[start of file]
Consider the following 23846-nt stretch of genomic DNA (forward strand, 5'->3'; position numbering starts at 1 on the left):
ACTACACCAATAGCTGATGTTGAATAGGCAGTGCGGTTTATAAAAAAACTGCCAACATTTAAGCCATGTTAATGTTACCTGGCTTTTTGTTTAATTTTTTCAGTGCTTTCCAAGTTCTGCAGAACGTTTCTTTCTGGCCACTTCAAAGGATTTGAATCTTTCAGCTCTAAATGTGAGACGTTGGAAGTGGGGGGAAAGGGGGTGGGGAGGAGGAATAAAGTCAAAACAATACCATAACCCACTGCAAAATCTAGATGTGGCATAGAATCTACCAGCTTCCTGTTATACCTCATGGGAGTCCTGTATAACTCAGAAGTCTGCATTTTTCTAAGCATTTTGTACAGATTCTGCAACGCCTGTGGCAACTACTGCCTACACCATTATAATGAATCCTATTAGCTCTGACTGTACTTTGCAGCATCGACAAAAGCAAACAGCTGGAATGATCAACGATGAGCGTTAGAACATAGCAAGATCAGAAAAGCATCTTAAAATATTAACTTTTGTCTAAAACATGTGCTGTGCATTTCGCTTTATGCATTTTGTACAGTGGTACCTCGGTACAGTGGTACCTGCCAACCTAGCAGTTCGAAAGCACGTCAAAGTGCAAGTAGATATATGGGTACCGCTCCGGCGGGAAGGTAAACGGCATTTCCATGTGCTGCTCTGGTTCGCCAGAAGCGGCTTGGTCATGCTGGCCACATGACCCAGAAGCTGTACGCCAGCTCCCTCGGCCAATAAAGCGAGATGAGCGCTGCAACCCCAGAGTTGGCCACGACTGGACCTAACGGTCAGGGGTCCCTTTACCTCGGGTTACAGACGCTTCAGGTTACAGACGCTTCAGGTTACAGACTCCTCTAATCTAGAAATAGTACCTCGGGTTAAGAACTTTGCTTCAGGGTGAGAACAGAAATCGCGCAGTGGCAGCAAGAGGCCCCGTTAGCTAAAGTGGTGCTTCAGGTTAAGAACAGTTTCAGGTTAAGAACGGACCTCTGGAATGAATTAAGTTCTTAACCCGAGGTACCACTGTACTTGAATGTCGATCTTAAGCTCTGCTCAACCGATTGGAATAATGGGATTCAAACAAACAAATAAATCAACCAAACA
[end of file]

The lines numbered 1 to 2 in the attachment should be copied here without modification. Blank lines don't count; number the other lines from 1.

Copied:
Consider the following 23846-nt stretch of genomic DNA (forward strand, 5'->3'; position numbering starts at 1 on the left):
ACTACACCAATAGCTGATGTTGAATAGGCAGTGCGGTTTATAAAAAAACTGCCAACATTTAAGCCATGTTAATGTTACCTGGCTTTTTGTTTAATTTTTTCAGTGCTTTCCAAGTTCTGCAGAACGTTTCTTTCTGGCCACTTCAAAGGATTTGAATCTTTCAGCTCTAAATGTGAGACGTTGGAAGTGGGGGGAAAGGGGGTGGGGAGGAGGAATAAAGTCAAAACAATACCATAACCCACTGCAAAATCTAGATGTGGCATAGAATCTACCAGCTTCCTGTTATACCTCATGGGAGTCCTGTATAACTCAGAAGTCTGCATTTTTCTAAGCATTTTGTACAGATTCTGCAACGCCTGTGGCAACTACTGCCTACACCATTATAATGAATCCTATTAGCTCTGACTGTACTTTGCAGCATCGACAAAAGCAAACAGCTGGAATGATCAACGATGAGCGTTAGAACATAGCAAGATCAGAAAAGCATCTTAAAATATTAACTTTTGTCTAAAACATGTGCTGTGCATTTCGCTTTATGCATTTTGTACAGTGGTACCTCGGTACAGTGGTACCTGCCAACCTAGCAGTTCGAAAGCACGTCAAAGTGCAAGTAGATATATGGGTACCGCTCCGGCGGGAAGGTAAACGGCATTTCCATGTGCTGCTCTGGTTCGCCAGAAGCGGCTTGGTCATGCTGGCCACATGACCCAGAAGCTGTACGCCAGCTCCCTCGGCCAATAAAGCGAGATGAGCGCTGCAACCCCAGAGTTGGCCACGACTGGACCTAACGGTCAGGGGTCCCTTTACCTCGGGTTACAGACGCTTCAGGTTACAGACGCTTCAGGTTACAGACTCCTCTAATCTAGAAATAGTACCTCGGGTTAAGAACTTTGCTTCAGGGTGAGAACAGAAATCGCGCAGTGGCAGCAAGAGGCCCCGTTAGCTAAAGTGGTGCTTCAGGTTAAGAACAGTTTCAGGTTAAGAACGGACCTCTGGAATGAATTAAGTTCTTAACCCGAGGTACCACTGTACTTGAATGTCGATCTTAAGCTCTGCTCAACCGATTGGAATAATGGGATTCAAACAAACAAATAAATCAACCAAACA